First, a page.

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RESTREPO (directors: Tim Hetherington/Sebastian Junger; cinematographers: Tim Hetherington/Sebastian Junger; editor: Michael Levine; Runtime: 93; MPAA Rating: R; producer: Tim Hetherington/Sebastian Junger; National Geographic Entertainment; 2010)
It provides an admiring look at the brave soldiers eager to do the mission and return alive.

Reviewed by Dennis Schwartz

In May, 2007, two embedded journalists, Sebastian Junger (wrote the book ‘The Perfect Storm’ and is now working on this story for Vanity Fair) and distinguished British war photographer Tim Hetherington (cinematographer on the Darfur genocide film), are both filming the Second Platoon of Battle Company, the U.S. soldiers from the 173rd Airborne Brigade, in an outpost in Afghanistan’s Korengal Valley. They film off and on all through the soldiers’ 15-month deployment. One of the early causalities from the platoon is a 20-year-old Pfc. medic named Juan ‘Doc’ Restrepo. As a result of constantly being fired upon and not seeing who is doing the shooting, the platoon leader, Captain Kearney,has the men build a 15-man outpost (a sniper nest) in the most remote mountain spot from the main outpost to take the offensive and names this dangerous outpost Restrepo after the platoon medic who was killed in action.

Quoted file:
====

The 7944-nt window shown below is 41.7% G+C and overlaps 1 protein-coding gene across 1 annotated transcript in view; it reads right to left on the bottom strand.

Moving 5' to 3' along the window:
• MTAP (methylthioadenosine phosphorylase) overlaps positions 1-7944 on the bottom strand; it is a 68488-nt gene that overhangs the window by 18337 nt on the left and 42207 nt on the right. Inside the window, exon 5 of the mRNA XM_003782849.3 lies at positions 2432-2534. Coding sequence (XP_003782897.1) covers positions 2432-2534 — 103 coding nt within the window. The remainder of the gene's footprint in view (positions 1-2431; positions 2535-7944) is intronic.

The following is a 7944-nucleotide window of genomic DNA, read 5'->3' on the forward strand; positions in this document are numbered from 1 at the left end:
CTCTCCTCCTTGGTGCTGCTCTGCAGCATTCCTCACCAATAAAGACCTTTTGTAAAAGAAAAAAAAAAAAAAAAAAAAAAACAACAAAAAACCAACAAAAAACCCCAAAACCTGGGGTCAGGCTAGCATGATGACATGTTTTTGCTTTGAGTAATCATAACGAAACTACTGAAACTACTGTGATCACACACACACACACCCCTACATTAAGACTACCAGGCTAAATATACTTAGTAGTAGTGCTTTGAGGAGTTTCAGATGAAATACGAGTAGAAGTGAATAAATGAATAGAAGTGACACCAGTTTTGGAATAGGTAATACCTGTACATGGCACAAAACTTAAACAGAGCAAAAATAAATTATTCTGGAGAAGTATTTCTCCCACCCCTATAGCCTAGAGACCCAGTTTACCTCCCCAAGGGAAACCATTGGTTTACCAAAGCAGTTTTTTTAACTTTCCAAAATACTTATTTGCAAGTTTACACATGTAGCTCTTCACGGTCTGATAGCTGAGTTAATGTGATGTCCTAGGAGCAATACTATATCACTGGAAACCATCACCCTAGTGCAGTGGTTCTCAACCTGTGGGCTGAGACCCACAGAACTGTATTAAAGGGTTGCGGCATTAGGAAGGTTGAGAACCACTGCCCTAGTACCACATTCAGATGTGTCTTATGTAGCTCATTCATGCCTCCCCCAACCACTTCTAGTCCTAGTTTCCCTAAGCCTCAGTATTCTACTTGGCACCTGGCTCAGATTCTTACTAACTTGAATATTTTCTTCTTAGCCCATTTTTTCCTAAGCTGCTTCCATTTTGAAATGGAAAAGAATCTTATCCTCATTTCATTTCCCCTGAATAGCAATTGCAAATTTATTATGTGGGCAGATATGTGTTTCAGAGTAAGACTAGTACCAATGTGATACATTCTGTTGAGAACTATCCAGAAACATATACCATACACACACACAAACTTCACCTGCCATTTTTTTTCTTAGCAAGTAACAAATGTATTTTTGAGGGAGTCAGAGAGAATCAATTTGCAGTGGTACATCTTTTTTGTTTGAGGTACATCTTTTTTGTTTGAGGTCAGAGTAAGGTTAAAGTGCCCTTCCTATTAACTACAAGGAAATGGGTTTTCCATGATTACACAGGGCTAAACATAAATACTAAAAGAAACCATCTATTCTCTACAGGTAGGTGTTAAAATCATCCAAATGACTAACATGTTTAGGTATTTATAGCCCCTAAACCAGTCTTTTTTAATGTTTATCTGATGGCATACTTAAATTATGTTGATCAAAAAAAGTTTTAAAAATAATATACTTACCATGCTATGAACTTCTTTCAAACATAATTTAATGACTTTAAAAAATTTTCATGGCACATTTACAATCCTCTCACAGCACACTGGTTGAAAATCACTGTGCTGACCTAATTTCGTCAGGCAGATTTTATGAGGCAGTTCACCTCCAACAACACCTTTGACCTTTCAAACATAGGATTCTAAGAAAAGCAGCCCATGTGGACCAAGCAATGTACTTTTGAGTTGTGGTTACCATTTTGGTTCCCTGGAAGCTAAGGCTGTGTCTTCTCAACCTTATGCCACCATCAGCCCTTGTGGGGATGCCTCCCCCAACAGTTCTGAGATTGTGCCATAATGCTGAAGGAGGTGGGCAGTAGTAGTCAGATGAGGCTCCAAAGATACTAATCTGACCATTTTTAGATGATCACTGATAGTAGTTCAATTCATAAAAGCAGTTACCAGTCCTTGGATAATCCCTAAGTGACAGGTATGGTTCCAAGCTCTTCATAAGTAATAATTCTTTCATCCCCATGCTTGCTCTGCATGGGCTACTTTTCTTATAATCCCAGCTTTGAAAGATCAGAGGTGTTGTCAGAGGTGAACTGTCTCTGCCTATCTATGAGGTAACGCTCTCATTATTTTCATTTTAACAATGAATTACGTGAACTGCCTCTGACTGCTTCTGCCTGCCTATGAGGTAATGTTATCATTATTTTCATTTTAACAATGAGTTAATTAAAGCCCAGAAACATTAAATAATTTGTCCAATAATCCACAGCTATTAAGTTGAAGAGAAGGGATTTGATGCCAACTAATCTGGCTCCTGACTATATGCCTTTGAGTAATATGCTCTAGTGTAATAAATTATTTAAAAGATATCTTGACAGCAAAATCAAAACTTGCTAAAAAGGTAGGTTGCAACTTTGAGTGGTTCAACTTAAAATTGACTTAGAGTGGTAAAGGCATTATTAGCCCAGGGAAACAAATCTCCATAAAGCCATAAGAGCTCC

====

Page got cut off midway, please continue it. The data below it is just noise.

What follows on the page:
The film makes no point about the war (which seems like a pointless one) except to give you an eyewitness report showing that war is hell and that the ideologies spouted from far away are not the reality of what is seen on the ground. The hand-held shaky camera caught the combat as good as any film has, with the soldiers pinned in the mountains and being fired upon by the Taliban at long range or at close range by the locals they hire for cheap wages. The captain explains the mission is necessary to keep the security while a road is being built in this isolated mountainous region that will boost the local economy, which sounds good except when the captain meets once a week with the primitive tribal elders who don’t seem to care.

It provides an admiring look at the brave soldiers eager to do the mission and return alive, and showing them concerned about each other as if they were a close-knit family, handling combat in a highly professional way and fighting off the long stretches of boredom and primitive living conditions. I don’t think you can come away from the film but be impressed with the soldiers putting their lives on the line and getting little thanks for it and, perhaps, scratching your head in wonder what the fight is about. The filmmakers have clearly shown that as much as the American soldiers are winning the the hearts of the locals, they’re also losing them by not understanding local customs

The film’s epilogue notes that fifty soldiers were killed in this outpost, and that it was abandoned in 2010.


Dennis Schwartz: “Ozus’ World Movie Reviews”